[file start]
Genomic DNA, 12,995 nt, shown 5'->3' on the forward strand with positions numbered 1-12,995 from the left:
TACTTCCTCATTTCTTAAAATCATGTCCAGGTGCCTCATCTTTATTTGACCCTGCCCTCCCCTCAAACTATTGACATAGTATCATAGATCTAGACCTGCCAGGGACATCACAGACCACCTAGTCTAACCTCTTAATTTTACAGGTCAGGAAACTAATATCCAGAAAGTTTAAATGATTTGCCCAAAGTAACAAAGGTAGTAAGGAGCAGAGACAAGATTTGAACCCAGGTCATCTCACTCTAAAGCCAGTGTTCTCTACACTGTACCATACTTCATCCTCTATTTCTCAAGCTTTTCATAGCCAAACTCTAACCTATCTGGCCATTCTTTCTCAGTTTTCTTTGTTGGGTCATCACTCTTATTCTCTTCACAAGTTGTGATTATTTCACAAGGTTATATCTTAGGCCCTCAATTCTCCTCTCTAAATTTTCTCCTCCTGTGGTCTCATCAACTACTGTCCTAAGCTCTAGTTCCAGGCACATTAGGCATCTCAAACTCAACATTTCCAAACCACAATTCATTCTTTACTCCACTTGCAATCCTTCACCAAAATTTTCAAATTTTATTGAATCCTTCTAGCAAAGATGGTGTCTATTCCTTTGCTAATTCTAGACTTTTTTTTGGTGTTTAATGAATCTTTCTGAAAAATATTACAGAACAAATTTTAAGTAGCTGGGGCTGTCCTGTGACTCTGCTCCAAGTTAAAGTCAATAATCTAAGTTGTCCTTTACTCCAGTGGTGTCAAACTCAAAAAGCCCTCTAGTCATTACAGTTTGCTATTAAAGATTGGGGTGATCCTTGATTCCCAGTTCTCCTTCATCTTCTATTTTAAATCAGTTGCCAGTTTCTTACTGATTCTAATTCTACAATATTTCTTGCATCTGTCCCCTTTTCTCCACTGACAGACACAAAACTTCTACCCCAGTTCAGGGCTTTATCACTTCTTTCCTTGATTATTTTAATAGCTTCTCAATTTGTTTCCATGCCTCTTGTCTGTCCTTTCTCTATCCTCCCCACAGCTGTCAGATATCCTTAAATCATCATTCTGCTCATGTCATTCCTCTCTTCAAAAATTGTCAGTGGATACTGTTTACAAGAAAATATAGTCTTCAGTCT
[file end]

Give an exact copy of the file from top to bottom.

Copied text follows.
Genomic DNA, 12,995 nt, shown 5'->3' on the forward strand with positions numbered 1-12,995 from the left:
TACTTCCTCATTTCTTAAAATCATGTCCAGGTGCCTCATCTTTATTTGACCCTGCCCTCCCCTCAAACTATTGACATAGTATCATAGATCTAGACCTGCCAGGGACATCACAGACCACCTAGTCTAACCTCTTAATTTTACAGGTCAGGAAACTAATATCCAGAAAGTTTAAATGATTTGCCCAAAGTAACAAAGGTAGTAAGGAGCAGAGACAAGATTTGAACCCAGGTCATCTCACTCTAAAGCCAGTGTTCTCTACACTGTACCATACTTCATCCTCTATTTCTCAAGCTTTTCATAGCCAAACTCTAACCTATCTGGCCATTCTTTCTCAGTTTTCTTTGTTGGGTCATCACTCTTATTCTCTTCACAAGTTGTGATTATTTCACAAGGTTATATCTTAGGCCCTCAATTCTCCTCTCTAAATTTTCTCCTCCTGTGGTCTCATCAACTACTGTCCTAAGCTCTAGTTCCAGGCACATTAGGCATCTCAAACTCAACATTTCCAAACCACAATTCATTCTTTACTCCACTTGCAATCCTTCACCAAAATTTTCAAATTTTATTGAATCCTTCTAGCAAAGATGGTGTCTATTCCTTTGCTAATTCTAGACTTTTTTTTGGTGTTTAATGAATCTTTCTGAAAAATATTACAGAACAAATTTTAAGTAGCTGGGGCTGTCCTGTGACTCTGCTCCAAGTTAAAGTCAATAATCTAAGTTGTCCTTTACTCCAGTGGTGTCAAACTCAAAAAGCCCTCTAGTCATTACAGTTTGCTATTAAAGATTGGGGTGATCCTTGATTCCCAGTTCTCCTTCATCTTCTATTTTAAATCAGTTGCCAGTTTCTTACTGATTCTAATTCTACAATATTTCTTGCATCTGTCCCCTTTTCTCCACTGACAGACACAAAACTTCTACCCCAGTTCAGGGCTTTATCACTTCTTTCCTTGATTATTTTAATAGCTTCTCAATTTGTTTCCATGCCTCTTGTCTGTCCTTTCTCTATCCTCCCCACAGCTGTCAGATATCCTTAAATCATCATTCTGCTCATGTCATTCCTCTCTTCAAAAATTGTCAGTGGATACTGTTTACAAGAAAATATAGTCTTCAGTCT